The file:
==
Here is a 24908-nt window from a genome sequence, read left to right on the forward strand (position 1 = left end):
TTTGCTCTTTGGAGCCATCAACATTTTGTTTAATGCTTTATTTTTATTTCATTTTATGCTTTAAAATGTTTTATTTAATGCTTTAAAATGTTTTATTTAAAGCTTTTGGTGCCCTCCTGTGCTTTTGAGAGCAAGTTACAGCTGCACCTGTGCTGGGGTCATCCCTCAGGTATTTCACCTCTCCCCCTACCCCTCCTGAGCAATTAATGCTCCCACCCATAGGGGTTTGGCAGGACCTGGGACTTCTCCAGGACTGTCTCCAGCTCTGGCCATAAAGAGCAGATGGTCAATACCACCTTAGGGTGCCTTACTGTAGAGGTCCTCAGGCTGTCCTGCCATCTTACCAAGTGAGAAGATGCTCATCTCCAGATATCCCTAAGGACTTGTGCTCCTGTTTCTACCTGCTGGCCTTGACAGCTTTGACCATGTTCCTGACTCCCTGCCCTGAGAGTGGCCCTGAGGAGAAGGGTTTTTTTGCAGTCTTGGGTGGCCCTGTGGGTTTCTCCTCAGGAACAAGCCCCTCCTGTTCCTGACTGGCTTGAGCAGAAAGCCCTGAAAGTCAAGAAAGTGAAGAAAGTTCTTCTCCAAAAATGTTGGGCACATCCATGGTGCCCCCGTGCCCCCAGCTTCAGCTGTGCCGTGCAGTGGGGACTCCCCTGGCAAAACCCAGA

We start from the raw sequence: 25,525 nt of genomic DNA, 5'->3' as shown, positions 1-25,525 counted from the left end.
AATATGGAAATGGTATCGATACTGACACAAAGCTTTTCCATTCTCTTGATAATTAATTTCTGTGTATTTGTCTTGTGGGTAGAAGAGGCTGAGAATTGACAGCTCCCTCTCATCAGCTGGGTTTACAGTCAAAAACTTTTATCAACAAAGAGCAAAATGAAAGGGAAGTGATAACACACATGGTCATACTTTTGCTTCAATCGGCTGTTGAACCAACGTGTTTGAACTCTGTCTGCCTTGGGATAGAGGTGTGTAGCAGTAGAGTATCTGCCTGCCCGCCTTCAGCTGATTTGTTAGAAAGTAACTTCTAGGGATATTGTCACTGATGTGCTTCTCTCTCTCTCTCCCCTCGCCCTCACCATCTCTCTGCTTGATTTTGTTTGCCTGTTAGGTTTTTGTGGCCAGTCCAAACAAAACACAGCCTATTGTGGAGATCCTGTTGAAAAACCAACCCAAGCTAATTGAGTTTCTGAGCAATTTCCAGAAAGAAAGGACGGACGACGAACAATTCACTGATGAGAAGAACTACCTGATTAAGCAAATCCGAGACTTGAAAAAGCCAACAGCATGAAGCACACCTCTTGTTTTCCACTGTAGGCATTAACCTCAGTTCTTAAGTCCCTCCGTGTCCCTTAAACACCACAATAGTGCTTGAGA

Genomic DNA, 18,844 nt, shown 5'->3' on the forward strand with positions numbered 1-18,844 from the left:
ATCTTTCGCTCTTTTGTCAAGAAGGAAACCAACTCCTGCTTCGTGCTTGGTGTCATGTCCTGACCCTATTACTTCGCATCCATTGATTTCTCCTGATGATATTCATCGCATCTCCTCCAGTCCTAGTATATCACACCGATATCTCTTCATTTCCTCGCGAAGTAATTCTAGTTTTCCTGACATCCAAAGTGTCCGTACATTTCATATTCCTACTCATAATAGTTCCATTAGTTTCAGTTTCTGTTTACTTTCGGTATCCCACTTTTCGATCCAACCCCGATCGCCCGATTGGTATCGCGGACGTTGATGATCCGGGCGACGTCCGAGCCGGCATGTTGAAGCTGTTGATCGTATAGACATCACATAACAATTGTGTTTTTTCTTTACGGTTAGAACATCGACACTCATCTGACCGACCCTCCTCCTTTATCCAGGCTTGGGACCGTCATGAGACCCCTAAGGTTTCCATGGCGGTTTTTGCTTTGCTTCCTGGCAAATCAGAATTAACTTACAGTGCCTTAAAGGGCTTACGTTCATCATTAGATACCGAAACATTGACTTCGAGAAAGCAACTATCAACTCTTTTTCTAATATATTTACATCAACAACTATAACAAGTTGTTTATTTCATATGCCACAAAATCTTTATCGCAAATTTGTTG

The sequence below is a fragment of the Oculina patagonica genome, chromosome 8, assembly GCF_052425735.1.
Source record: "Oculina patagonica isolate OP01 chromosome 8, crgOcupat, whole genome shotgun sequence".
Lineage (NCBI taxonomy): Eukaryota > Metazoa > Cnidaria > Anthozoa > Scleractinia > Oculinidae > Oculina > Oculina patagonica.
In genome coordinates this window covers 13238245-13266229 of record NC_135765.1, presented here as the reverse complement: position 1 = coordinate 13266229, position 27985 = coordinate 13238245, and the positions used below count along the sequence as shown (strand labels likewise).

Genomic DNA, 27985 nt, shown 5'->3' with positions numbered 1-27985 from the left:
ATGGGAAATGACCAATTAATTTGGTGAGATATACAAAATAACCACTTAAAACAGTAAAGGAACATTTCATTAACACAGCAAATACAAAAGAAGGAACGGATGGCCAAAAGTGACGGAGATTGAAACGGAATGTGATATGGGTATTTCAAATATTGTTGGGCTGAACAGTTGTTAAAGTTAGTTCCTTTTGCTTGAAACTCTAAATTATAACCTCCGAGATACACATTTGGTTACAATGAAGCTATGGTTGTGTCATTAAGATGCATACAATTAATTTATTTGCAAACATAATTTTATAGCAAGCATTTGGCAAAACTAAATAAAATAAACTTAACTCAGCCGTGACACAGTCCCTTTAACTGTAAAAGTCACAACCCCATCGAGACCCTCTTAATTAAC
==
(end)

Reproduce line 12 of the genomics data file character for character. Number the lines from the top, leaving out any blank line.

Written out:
ATGGGAAATGACCAATTAATTTGGTGAGATATACAAAATAACCACTTAAAACAGTAAAGGAACATTTCATTAACACAGCAAATACAAAAGAAGGAACGGATGGCCAAAAGTGACGGAGATTGAAACGGAATGTGATATGGGTATTTCAAATATTGTTGGGCTGAACAGTTGTTAAAGTTAGTTCCTTTTGCTTGAAACTCTAAATTATAACCTCCGAGATACACATTTGGTTACAATGAAGCTATGGTTGTGTCATTAAGATGCATACAATTAATTTATTTGCAAACATAATTTTATAGCAAGCATTTGGCAAAACTAAATAAAATAAACTTAACTCAGCCGTGACACAGTCCCTTTAACTGTAAAAGTCACAACCCCATCGAGACCCTCTTAATTAAC